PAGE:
What could be more quintessentially fall than the sight of pumpkins adorning a front porch?
Bright white pumpkins, deep orange jack-o-lanterns, or petite pumpkins ready to be turned into a pie: there are many varieties to choose from. But, in order to be prepared for your fall decorations, you need to plan ahead and plant pumpkins at the appropriate time.
When to plant pumpkins: The best time to plant pumpkin seeds in your garden is the middle of June, as the last spring frost should happen by the middle of May. However, you may want to start your seeds indoors to give the tiny plants a better chance of survival. If this is the case, you can plant the seeds at the end of April and then transplant them outside in June.
Pumpkin plants need warm soil so the ground temperature should be at least 70 degrees Fahrenheit. However, if you can wait until it is above 90 degrees, your pumpkins will be even happier. Once planted, pumpkins will be ready in about 100 days.
Planting Pumpkins in Different Climates
Growing pumpkins in a tropical climate will produce large fruit as the plant really likes warm soil. They will respond well to the humidity in the air.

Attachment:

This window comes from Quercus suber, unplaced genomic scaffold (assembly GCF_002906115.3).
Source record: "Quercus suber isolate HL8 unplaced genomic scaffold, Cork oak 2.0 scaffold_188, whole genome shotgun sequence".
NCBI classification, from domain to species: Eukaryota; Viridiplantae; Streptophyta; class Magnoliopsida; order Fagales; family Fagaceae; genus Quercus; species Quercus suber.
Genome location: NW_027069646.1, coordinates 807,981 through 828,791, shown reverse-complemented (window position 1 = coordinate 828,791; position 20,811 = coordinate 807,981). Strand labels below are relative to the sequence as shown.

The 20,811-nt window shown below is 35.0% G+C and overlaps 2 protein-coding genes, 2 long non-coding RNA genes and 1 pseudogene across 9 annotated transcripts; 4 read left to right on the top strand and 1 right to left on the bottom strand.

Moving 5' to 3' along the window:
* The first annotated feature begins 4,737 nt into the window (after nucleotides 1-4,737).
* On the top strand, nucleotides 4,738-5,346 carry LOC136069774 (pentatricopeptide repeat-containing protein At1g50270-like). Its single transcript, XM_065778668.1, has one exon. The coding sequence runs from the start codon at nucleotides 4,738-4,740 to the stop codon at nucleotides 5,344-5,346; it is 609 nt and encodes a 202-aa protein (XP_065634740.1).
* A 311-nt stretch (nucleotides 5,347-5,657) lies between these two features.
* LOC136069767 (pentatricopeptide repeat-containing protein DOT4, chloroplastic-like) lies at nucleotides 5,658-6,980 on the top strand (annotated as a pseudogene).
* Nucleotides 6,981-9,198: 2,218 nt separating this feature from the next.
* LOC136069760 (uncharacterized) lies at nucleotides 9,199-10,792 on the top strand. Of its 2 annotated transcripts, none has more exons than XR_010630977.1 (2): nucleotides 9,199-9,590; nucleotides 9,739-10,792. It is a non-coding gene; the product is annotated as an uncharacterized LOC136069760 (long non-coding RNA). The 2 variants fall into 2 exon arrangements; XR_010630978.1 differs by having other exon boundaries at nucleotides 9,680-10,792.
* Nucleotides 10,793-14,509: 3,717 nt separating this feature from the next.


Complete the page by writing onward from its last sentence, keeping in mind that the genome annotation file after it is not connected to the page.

Tropical climates usually have a dry season and a wet season. However, it is best to grow pumpkins in the dry season to avoid mold and rotting issues.
While growing pumpkins in a dry climate is a bit more difficult, it can be done. Normally pumpkins require full sun, but if the climate is too dry, they will appreciate a bit of shade.
Be sure to monitor your pumpkins and give them plenty of water on those hot days, although this should be done early in the morning or at night so that the water doesn’t boil the plants.
A temperate climate is perhaps the easiest area to grow pumpkins in. Once all risk of frost is eliminated and the soil is above 75 degrees in temperature, you can plant pumpkin seeds outside.
The nice aspect of continental climates is that their summers are very hot, meaning pumpkins will enjoy the warm soil.
However, the winter season can be quite harsh, and thus the threat of frost can linger well into spring, so it may be best to start seedlings inside.
Pumpkins love warm soil and a polar climate is not conducive to growing them. If you have a green thumb then you may want to invest in a greenhouse which may be able to sustain warm-loving plants.
Choosing Pumpkin Seeds
While we may think of the iconic, bright orange pumpkin, there are actually many different varieties to choose from.
Deciding which seeds to plant can be pretty exciting. In order to start your decision-making process, first think if you intend on eating the pumpkins or using them for decorative intentions.
If you love pumpkin pie, then you should try Baby Bear pumpkins. Small in size, their flesh is nice and fine and easy to scoop out.